NASA’s Juno Probe Captures Stunning Fiery View of Volcanic Moon Io
NASA’s Juno probe reached Jupiter in 2016, spending several years studying our solar system’s largest planet. The spacecraft is now in the second year of its extended mission as it focuses on the planet’s expansive system of moons. NASA has just released a new image of the volcanic moon Io, and you can consider this a teaser — the agency acquired a new image of the moon this week from an even closer vantage, and it’ll release that one soon.
Jupiter’s moon Io is the most volcanic place in the solar system, according to NASA. The image above was captured by the spacecraft’s Jovian Infrared Auroral Mapper (JIRAM) infrared camera from a distance of 50,000 miles (80,000 kilometers). The bright spots are active volcanic eruptions on the surface, and we’ll get a much closer look at these features when NASA releases the latest pic. The flyby on Dec. 15 was just the first of nine passes, and the closest of them will put Juno just 930 miles (1,500 kilometers) above the surface.
Io is just over a quarter the size of Earth but with a much lower density — its physical parameters are actually very close to Earth’s moon. However, whereas our moon has long since cooled, the incredible gravity of Jupiter causes continuous tidal heating as the moon zips around the gas giant in a tight orbit. Io will be the focus of Juno for the next year and a half as it gathers data on the moon’s volcanic activity, as well as how it interacts with Jupiter’s powerful magnetosphere and aurora.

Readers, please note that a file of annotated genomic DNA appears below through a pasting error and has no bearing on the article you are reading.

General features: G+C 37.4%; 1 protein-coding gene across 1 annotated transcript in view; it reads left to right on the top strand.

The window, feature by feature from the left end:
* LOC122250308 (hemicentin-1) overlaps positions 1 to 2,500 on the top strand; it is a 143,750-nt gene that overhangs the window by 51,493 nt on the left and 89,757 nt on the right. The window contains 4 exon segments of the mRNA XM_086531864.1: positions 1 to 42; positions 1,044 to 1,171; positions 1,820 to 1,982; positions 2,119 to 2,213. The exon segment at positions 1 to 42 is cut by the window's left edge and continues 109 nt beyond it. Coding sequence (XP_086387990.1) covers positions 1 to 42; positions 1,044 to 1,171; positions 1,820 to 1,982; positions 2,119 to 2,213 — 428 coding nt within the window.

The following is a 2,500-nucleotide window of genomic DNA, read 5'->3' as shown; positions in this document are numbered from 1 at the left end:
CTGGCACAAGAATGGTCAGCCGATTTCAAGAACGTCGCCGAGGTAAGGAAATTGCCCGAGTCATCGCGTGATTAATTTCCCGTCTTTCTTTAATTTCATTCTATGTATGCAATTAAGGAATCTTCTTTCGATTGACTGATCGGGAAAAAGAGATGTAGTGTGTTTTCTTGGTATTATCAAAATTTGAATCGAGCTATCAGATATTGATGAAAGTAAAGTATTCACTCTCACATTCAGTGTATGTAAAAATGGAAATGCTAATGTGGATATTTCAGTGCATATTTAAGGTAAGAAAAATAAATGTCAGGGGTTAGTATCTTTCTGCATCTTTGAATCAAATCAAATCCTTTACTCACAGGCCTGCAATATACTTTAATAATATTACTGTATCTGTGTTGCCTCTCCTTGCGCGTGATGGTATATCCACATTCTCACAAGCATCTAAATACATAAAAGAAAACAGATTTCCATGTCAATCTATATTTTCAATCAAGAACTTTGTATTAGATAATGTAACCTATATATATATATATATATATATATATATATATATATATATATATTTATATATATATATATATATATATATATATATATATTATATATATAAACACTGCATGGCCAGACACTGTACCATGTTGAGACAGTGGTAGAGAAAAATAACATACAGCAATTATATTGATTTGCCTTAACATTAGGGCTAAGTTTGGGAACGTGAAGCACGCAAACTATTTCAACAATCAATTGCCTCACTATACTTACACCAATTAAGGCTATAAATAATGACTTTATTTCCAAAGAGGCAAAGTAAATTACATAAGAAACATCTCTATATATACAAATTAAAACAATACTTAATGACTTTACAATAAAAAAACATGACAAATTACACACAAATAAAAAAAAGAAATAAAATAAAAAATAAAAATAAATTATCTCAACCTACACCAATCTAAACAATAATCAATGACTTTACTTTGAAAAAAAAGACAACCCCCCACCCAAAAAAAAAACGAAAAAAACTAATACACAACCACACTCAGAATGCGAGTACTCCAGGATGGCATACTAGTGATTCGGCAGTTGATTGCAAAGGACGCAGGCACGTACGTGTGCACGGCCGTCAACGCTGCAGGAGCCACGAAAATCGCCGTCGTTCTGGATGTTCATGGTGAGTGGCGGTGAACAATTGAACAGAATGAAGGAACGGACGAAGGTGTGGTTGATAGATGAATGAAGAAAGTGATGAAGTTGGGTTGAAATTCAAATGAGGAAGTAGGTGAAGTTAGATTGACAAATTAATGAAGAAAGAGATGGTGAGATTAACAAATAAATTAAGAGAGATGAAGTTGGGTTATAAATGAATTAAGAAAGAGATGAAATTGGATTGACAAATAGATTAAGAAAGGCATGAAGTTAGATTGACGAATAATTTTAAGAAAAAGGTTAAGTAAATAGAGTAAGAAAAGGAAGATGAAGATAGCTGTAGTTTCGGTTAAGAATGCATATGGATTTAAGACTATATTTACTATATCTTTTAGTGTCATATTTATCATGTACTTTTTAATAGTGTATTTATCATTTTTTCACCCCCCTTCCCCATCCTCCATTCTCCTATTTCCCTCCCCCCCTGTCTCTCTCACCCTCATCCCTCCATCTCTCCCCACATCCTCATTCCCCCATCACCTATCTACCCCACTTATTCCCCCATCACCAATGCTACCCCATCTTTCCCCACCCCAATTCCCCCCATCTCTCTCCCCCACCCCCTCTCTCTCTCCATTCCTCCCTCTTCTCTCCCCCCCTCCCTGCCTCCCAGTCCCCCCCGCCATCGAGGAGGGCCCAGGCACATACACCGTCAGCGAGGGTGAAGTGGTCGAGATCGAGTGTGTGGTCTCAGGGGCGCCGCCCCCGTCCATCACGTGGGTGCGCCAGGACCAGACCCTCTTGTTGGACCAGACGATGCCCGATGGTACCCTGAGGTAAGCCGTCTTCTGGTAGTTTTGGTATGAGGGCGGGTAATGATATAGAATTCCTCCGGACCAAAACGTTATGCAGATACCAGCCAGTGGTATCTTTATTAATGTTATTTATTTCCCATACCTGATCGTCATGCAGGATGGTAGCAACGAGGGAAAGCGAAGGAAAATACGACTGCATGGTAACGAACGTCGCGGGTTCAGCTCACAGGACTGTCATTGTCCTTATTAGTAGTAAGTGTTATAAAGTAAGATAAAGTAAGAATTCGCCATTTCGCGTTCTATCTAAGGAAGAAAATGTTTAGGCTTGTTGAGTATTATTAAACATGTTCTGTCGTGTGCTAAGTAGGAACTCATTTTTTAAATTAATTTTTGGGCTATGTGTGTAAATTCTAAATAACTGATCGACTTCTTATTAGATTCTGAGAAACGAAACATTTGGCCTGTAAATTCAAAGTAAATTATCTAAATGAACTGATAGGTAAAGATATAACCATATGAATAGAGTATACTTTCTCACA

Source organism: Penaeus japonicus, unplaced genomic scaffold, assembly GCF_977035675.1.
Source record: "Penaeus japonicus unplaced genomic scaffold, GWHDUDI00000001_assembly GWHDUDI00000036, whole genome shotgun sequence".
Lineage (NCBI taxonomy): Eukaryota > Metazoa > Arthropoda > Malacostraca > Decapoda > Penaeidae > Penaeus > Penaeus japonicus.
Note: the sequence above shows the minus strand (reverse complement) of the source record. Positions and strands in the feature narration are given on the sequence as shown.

Before setting course for Io, the spacecraft took a closer look at Ganymede and Europa, and it’s been going better than anticipated. “Juno sensors are designed to study Jupiter, but we’ve been thrilled at how well they can perform double duty by observing Jupiter’s moons,” says Juno Principal Investigator Scott Bolton of the Southwest Research Institute.
Juno has provided the first close-up images of Ganymede in 20 years, and its Microwave Radiometer (MWR) provided new data about the interior of the ice-covered Europa. That data could help inform the Europa Clipper mission, which is scheduled to launch on a SpaceX Falcon Heavy in 2024. The Clipper was originally supposed to launch on the Space Launch System, but delays in getting the Artemis moon missions off the ground caused NASA to switch to SpaceX.
NASA hasn’t said when we’ll get the new, close-up Io images, but the one we just got was captured in July 2022. So, it may be a few months.